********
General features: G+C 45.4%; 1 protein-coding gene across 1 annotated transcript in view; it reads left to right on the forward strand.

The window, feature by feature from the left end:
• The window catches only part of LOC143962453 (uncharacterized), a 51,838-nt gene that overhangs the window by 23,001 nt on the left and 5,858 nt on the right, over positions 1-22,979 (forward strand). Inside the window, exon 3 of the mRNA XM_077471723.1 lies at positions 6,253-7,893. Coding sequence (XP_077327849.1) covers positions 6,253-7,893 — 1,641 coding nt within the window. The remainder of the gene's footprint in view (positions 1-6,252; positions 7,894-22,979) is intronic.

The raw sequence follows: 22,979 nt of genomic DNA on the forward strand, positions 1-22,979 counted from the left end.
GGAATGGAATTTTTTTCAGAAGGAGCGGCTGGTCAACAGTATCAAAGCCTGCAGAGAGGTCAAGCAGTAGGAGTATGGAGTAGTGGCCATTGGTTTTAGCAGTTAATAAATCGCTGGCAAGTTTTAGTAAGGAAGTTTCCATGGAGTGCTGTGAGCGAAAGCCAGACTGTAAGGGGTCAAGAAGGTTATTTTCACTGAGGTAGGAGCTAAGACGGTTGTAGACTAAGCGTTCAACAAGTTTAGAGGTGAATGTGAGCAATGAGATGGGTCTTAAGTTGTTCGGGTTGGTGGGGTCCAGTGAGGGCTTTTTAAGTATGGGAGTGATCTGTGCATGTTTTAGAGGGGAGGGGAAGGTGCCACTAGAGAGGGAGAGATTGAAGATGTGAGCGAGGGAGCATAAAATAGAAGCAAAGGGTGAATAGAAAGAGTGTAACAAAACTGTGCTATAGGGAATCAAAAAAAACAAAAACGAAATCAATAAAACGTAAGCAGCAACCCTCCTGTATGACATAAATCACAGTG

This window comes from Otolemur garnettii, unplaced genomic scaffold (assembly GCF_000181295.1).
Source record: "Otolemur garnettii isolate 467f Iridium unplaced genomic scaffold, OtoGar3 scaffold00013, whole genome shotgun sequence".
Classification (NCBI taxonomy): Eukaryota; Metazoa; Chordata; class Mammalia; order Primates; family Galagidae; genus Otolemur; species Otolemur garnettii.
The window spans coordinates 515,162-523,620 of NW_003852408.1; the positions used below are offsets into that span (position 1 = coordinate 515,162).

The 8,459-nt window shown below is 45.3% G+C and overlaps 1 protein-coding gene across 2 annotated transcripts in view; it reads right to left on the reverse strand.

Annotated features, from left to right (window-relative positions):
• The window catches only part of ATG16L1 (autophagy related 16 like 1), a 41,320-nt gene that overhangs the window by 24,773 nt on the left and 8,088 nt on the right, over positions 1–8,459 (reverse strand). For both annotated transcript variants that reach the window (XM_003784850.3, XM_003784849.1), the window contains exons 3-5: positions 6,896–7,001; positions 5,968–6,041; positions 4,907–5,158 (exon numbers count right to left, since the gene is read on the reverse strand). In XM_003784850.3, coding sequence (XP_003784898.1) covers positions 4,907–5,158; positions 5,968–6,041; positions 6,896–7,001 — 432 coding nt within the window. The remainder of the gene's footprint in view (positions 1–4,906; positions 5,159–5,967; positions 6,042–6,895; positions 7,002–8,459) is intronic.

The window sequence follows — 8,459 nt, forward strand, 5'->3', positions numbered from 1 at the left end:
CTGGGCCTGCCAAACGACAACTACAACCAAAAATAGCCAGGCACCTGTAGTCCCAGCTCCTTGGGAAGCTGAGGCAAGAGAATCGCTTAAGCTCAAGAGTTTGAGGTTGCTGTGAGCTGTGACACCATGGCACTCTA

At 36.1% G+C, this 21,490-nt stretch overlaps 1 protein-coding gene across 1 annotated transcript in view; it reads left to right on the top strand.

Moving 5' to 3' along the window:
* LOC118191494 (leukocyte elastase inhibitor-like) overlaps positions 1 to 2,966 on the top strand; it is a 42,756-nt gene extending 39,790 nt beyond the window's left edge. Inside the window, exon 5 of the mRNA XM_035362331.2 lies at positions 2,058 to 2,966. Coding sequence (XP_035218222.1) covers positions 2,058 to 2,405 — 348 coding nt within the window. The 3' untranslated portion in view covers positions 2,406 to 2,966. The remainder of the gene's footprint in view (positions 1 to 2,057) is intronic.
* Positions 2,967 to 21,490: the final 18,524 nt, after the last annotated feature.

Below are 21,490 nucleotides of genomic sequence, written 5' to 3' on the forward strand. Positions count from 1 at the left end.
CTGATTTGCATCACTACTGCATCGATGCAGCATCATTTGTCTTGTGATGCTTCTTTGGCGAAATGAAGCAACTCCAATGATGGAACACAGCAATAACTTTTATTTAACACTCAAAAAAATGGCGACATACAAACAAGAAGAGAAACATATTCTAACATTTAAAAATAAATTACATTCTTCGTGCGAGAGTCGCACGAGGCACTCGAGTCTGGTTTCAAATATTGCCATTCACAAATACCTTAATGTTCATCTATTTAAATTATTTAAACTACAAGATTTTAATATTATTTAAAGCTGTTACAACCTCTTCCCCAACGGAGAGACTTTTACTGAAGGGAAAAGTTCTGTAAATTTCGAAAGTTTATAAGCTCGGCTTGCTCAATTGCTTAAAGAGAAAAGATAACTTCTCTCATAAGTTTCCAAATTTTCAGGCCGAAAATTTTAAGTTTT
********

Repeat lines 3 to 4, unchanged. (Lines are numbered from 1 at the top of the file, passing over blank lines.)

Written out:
• The window catches only part of LOC143962453 (uncharacterized), a 51,838-nt gene that overhangs the window by 23,001 nt on the left and 5,858 nt on the right, over positions 1-22,979 (forward strand). Inside the window, exon 3 of the mRNA XM_077471723.1 lies at positions 6,253-7,893. Coding sequence (XP_077327849.1) covers positions 6,253-7,893 — 1,641 coding nt within the window. The remainder of the gene's footprint in view (positions 1-6,252; positions 7,894-22,979) is intronic.

The raw sequence follows: 22,979 nt of genomic DNA on the forward strand, positions 1-22,979 counted from the left end.